Ms. Oren’s clients often have sizable requests, but it helps that they usually have the budget to match. One three-day “Bohemian Burning Man”-inspired event in Mexico required her to hire a team of local macramé artisans. In planning a bar mitzvah for twins, she had mirror images of their silhouettes printed onto invitations, custom guitar picks and the two sides of a Ping-Pong table. “If I had to do the same thing over and over again in three of the same hotel ballrooms or ugly country clubs, this would not be appealing,” she said.
Maha Dakhil and Michael Kives, both agents at Creative Artists Agency, hired Ms. Oren to work with the agency’s in-house events group to produce its Oscar party. “On our first phone call, she declared that our party needed to be held at Kayne Griffin Corcoran gallery,” Mr. Kives said of Ms. Oren in an email. “People are still talking about how she turned each room into a different sensation.”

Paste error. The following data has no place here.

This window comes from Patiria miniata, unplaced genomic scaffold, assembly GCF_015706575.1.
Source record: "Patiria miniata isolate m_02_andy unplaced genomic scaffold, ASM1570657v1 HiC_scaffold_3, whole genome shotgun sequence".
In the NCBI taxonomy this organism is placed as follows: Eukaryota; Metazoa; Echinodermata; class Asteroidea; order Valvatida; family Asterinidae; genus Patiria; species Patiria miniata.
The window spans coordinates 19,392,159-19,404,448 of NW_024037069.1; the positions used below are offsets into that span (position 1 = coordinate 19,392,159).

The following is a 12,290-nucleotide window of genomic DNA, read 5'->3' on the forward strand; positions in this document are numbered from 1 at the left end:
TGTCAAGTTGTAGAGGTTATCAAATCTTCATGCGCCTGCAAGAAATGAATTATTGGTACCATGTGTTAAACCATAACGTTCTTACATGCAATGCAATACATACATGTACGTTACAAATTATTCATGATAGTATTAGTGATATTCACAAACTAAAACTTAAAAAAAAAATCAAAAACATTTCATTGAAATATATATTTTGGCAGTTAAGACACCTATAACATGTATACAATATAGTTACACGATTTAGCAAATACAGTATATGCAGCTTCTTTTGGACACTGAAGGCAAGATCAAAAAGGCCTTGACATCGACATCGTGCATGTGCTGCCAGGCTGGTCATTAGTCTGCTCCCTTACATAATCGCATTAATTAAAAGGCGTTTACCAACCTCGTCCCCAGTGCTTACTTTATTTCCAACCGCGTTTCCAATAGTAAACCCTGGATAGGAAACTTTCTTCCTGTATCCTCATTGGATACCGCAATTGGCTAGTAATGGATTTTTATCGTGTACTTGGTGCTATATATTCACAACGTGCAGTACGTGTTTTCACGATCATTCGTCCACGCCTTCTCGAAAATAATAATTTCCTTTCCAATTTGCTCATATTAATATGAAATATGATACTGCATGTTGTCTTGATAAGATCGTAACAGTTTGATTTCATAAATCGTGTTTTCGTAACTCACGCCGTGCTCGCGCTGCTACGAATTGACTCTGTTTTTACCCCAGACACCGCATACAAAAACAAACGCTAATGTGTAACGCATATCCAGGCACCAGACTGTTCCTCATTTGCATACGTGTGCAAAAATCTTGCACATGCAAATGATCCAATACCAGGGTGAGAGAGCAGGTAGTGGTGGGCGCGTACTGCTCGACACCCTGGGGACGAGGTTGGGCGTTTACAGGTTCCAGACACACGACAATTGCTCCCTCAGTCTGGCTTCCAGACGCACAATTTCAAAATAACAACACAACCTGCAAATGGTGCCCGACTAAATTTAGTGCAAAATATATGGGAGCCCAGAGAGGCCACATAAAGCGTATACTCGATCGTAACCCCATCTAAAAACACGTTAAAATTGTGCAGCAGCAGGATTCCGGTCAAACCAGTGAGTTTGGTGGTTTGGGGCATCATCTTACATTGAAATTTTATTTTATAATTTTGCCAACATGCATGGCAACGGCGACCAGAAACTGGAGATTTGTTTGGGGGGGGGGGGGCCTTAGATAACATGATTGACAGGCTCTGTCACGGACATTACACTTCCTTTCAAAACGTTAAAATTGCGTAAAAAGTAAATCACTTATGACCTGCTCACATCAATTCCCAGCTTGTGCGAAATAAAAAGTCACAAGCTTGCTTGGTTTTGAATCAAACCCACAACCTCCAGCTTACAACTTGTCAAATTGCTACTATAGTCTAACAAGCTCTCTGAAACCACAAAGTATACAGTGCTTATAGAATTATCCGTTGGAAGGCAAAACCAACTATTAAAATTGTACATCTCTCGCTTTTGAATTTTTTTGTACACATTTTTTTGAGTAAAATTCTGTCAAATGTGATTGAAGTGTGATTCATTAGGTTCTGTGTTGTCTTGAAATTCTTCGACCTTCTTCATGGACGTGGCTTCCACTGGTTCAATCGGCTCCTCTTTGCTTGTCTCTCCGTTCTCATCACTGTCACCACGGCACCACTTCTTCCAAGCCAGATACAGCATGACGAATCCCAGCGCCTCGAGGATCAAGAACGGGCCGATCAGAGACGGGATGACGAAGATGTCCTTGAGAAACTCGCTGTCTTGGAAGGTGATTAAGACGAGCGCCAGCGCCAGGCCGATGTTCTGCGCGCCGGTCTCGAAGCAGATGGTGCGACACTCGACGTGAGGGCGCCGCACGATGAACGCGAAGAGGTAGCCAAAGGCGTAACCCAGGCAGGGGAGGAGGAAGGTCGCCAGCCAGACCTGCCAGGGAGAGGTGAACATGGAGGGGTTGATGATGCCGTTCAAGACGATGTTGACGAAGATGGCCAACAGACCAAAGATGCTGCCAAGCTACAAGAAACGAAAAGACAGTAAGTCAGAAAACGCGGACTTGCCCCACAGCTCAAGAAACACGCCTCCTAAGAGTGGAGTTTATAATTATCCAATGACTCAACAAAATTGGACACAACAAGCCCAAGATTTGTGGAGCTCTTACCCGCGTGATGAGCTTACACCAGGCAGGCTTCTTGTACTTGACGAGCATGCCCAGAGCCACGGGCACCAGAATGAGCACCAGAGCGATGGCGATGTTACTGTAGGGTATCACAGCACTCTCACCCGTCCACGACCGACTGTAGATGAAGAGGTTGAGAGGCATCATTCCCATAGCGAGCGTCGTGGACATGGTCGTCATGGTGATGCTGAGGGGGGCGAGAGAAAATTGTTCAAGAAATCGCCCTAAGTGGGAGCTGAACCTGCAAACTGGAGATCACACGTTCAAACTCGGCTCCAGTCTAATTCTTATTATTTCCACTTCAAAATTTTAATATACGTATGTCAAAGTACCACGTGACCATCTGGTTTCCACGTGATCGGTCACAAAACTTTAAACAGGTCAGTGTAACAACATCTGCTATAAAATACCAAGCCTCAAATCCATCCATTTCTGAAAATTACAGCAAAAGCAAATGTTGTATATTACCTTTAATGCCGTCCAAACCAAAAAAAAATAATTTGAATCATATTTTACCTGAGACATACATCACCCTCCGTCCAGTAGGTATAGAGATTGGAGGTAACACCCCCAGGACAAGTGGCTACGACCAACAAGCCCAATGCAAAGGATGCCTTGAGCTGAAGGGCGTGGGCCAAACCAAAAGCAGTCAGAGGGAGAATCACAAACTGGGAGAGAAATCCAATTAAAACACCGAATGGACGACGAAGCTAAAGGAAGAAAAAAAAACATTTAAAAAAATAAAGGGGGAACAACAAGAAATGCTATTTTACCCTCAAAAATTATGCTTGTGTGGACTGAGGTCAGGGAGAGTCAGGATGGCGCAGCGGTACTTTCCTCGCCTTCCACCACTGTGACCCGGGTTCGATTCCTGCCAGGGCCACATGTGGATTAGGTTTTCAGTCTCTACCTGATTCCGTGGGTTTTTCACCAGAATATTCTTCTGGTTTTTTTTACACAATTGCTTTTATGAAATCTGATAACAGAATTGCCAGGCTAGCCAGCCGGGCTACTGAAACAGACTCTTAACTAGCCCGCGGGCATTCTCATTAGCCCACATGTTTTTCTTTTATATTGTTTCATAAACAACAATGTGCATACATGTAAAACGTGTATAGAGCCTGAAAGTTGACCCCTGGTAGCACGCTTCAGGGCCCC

Ms. Oren is not a yes-person. “We would have an idea, and Yifat would be quick to tell us we were wrong,” Ms. Dakhil said. “She is so assertive about her vision, and her confidence gave us great confidence.”
The dinner held in Ms. Citrone’s backyard was low key by Ms. Oren’s standards, but had a celebratory spirit. “My whole thing is celebrating life,” she said. “Every year something happens. Someone gets sick, or God forbid, someone gets divorced or dies. So here it is, another summer, and I’m so happy I get to do this. I just love a good party.”
Five Tips for Giving a Summer Party
LIGHT IT UP Candles are not enough. “You have to do some sort of lighting outside. The simplest is string lights — buy them at Home Depot, Amazon Prime them, whatever you need to do,” Ms. Oren said.
PLAY HOST “To really be a wonderful host, receive your guests, greet them — and put a cocktail in their hand.”
HAVE A MENU STRATEGY “If you’re not going to hire a caterer, put a menu together that’s room-temp. Then you’re not going to freak out about the timing.”
RAISE A GLASS “At some point you have to reel it in and give a good toast. You don’t have to be very formal, but clink your glasses, thank people, be a gracious human. Be jovial and anecdotal, but do not go on and on.”
TAKE A SEAT “I love a good seated dinner. I’m really big on seating the right people together: who can bring out the best in each other? And don’t let dinner go on too long. No one likes to be stuck at the table. Finish and get the party started.”